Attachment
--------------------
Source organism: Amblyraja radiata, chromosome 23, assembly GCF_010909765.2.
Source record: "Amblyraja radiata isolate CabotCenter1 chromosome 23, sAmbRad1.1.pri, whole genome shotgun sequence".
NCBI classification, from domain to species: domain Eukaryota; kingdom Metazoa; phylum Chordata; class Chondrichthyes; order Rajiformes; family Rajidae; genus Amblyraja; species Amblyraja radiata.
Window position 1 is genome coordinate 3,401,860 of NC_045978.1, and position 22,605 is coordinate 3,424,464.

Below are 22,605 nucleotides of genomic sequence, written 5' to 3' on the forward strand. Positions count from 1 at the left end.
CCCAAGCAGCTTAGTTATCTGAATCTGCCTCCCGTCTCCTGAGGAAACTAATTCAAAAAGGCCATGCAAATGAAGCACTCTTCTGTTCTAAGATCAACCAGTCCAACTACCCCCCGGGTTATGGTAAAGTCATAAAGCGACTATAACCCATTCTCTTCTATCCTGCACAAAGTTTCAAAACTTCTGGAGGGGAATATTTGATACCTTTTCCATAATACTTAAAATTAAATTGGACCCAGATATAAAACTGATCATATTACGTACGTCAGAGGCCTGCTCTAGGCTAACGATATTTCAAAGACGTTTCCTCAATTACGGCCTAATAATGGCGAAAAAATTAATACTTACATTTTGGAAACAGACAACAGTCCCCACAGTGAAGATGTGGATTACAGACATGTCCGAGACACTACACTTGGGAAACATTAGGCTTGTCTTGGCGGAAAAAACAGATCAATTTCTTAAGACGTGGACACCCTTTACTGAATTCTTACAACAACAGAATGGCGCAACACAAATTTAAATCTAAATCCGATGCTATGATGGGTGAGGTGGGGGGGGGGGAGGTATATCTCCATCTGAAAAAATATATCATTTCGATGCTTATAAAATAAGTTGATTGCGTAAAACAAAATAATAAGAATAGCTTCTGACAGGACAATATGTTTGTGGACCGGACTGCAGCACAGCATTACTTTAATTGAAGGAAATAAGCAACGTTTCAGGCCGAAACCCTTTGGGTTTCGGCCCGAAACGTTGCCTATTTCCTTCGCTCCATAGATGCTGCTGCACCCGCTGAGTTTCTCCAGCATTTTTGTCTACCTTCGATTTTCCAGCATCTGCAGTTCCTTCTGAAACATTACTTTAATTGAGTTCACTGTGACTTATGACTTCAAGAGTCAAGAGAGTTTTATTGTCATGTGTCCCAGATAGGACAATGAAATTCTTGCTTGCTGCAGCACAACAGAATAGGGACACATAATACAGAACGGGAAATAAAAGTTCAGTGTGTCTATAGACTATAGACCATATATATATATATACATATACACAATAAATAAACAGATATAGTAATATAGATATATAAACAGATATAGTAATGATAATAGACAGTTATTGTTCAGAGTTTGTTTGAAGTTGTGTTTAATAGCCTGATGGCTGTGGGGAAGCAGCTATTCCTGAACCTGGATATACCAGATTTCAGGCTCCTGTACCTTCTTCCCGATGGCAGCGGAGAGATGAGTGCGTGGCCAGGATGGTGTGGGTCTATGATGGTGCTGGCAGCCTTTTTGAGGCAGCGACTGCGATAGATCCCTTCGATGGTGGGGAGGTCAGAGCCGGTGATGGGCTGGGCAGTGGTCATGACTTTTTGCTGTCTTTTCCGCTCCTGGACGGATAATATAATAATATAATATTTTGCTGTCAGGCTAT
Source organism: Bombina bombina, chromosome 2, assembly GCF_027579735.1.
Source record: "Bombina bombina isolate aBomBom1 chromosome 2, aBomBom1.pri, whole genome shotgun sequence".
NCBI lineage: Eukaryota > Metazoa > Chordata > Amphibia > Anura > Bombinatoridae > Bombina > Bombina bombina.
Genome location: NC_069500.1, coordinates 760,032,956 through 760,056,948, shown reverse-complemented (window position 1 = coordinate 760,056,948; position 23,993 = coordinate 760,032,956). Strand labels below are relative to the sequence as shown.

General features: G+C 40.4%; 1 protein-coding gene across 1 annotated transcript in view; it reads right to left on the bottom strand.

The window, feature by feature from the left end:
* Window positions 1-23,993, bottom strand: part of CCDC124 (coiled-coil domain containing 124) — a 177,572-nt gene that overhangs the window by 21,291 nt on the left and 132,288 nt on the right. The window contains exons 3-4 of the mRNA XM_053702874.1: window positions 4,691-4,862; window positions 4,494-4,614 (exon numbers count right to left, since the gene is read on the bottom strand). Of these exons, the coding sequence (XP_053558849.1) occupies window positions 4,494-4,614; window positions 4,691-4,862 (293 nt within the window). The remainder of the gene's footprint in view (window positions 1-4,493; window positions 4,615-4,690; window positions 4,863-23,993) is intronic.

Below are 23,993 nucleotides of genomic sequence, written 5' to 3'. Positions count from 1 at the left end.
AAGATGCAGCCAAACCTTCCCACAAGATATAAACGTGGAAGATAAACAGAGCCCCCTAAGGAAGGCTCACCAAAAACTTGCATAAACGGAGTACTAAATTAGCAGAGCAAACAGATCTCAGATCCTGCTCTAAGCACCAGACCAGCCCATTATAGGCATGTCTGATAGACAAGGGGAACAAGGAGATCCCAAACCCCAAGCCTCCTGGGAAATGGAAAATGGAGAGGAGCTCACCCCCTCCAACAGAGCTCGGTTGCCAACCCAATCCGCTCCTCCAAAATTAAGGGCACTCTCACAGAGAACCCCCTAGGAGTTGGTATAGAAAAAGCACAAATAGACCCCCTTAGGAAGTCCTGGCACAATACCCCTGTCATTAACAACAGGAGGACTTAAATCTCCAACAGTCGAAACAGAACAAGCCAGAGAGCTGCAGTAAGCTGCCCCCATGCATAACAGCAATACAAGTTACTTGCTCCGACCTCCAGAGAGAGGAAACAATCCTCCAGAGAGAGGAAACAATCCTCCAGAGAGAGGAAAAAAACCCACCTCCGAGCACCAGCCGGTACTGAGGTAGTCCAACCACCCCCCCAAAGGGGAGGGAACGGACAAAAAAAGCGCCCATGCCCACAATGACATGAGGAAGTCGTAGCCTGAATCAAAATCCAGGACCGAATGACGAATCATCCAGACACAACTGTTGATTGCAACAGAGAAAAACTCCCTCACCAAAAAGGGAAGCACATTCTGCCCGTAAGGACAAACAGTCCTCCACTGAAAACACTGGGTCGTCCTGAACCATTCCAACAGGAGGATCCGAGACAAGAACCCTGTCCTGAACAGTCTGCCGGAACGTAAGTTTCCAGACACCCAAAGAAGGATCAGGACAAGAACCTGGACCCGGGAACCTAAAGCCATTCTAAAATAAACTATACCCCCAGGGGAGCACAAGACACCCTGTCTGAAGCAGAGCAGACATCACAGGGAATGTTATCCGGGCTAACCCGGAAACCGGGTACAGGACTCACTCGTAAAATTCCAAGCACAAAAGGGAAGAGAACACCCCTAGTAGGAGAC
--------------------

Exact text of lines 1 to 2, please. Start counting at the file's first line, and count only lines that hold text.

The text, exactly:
Source organism: Amblyraja radiata, chromosome 23, assembly GCF_010909765.2.
Source record: "Amblyraja radiata isolate CabotCenter1 chromosome 23, sAmbRad1.1.pri, whole genome shotgun sequence".